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In a new article, Dr. Sanjoy Banerjee provides an overview of abdominal pain management

Dr Sanjoy Banerjee, California, Corona and Wildomar

Dr Sanjoy Banerjee, California, Corona and Wildomar

Dr Sanjoy Banerjee, California, Corona and Wildomar

Dr Sanjoy Banerjee, California, Corona and Wildomar

Dr Sanjoy Banerjee, California, Corona and Wildomar

Dr Sanjoy Banerjee, California, Corona and Wildomar

Sanjoy Banerjee, MD, California, Pain Management

Sanjoy Banerjee, MD, California, Pain Management

Dr Sanjoy Banerjee, California, Pain Management

Sanjoy Banerjee, MD - California, Pain Management

“Abdominal pain” generally refers to pain that is felt anywhere from below your ribs to your pelvis. Dr. Sanjoy Banerjee explains in his new article.

Pacific Pain Care (N/A:N/A)

Abdominal Pain, however, may have surprising causes, such as heart issues, pneumonia, conditions in the pelvis or groin, skin rashes like shingles, and problems with stomach muscles, such as a strain.”
— Dr. Sanjoy Banerjee, Corona, California
CORONA, CALIFORNIA, UNITED STATES, June 10, 2019 / -- The causes of “Abdominal Pain,” sometimes called tummy pain or stomach pain, can be manifold. The human abdomen contains many organs, including the stomach, liver, pancreas, small and large bowel, reproductive organs, as well as major blood vessels. Two common causes of such pain are appendicitis and pregnancy issues. Most such Abdominal Pain is harmless and subsides without major medical intervention. Pain management can provide relief from symptoms if they are severe. There are causes, however, that require specific medical attention.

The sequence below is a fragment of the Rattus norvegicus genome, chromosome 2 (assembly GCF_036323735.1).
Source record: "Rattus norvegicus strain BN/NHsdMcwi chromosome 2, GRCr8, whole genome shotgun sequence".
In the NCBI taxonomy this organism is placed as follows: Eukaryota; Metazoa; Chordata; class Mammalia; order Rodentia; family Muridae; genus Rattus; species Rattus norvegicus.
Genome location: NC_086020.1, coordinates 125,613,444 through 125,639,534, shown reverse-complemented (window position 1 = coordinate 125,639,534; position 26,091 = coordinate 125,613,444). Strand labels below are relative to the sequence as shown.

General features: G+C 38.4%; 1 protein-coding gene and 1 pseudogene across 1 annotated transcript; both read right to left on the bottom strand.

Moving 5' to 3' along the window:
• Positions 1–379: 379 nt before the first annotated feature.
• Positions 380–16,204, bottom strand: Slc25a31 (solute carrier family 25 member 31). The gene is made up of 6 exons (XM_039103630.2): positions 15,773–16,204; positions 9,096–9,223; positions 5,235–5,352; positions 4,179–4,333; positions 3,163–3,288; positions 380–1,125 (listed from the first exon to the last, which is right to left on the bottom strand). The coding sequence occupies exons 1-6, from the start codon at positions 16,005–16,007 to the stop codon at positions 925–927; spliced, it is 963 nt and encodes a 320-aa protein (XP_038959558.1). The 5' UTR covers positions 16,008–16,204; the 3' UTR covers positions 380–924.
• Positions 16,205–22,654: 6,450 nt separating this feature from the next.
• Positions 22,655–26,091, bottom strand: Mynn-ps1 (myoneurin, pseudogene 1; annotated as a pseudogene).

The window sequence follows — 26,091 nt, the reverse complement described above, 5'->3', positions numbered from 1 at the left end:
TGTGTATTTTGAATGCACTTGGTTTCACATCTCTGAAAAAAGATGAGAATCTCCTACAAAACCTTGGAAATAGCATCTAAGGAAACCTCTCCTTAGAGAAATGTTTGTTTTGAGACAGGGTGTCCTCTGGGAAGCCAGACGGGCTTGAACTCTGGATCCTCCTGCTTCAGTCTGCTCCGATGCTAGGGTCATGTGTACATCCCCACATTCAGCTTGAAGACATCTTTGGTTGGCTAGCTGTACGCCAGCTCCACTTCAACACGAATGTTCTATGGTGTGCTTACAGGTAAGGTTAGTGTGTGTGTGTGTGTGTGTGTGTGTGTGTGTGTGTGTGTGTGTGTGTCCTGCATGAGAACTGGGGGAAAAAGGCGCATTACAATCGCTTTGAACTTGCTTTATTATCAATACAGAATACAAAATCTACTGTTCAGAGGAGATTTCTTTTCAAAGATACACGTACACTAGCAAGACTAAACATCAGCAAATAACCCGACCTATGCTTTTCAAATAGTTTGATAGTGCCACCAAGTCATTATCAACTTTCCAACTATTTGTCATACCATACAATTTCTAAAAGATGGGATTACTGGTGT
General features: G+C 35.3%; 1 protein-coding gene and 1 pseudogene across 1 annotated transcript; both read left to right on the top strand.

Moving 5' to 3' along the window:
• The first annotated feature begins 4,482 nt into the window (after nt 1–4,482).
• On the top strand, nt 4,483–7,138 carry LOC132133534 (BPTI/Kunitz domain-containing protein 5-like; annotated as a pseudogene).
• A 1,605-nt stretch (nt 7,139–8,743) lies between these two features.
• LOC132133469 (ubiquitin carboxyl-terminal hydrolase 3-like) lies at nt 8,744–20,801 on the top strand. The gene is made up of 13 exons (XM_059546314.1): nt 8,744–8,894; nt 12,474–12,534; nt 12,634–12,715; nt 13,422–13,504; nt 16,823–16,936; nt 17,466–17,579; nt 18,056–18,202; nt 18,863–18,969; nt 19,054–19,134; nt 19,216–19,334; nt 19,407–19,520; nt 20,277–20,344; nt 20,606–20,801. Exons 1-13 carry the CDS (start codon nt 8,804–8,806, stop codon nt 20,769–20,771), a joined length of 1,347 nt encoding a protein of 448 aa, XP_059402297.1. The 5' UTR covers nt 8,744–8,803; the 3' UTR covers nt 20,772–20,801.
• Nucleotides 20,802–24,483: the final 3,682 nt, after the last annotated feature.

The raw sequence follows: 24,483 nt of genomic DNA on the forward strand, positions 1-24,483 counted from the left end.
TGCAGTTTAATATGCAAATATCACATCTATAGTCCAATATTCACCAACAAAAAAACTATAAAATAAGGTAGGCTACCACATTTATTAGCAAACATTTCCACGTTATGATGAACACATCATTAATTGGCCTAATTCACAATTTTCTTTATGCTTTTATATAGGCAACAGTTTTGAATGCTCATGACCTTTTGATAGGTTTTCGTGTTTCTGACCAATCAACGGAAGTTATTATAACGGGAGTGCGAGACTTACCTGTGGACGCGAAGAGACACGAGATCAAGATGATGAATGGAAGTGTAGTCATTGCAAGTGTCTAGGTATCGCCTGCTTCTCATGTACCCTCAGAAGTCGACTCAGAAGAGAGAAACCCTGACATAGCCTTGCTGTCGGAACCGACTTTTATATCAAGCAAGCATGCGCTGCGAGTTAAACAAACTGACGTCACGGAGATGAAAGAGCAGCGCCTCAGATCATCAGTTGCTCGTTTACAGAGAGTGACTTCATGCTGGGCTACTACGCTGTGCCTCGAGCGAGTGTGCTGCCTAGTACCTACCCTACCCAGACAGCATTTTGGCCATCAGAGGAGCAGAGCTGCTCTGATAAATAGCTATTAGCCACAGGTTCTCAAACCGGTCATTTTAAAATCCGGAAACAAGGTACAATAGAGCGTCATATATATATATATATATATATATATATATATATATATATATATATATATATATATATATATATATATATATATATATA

Dr. Sanjoy Banerjee, who focuses on Pain Management, shares his thoughts in a new article, which is available on his blog at

Abdominal Pain Causes

There are many reasons why you may have pain in your abdomen. Patients often worry about issues such as appendicitis, gallstones, ulcers, infections and pregnancy. Abdominal Pain, however, may have surprising causes, such as heart issues, pneumonia, conditions in the pelvis or groin, skin rashes like shingles, and problems with stomach muscles like a strain. As indicated at the beginning, there are many potential causes for abdominal pain, and the intensity can range from a mild stomach ache to severe acute one. The many primary causes of abdominal pain include:

* Heartburn and indigestion
* Inflammation of the appendix
* Bowel blockage or obstruction
* Inflammation of the gallbladder
* Chronic constipation
* Food poisoning
* Inflammatory bowel disease (Crohn's disease or ulcerative colitis)
* Colic and Intussusception (common cause of abdominal pain in babies and infants)
* Menstrual cramps
* Irritable bowel syndrome (IBS)
* Ischemic bowel
* Kidney stones
* Lactose intolerance
* Pancreas issues
* Colon cancers
* Pancreatic cancers
* Ulcers
* Urinary tract infections

When to see a doctor

Some symptoms and indications require you to see a doctor immediately, such as:

* difficulty breathing
* severe pain
* pain lasting for several hours
* pain and/or vaginal bleeding if you are pregnant
* pain in your scrotum if you are a male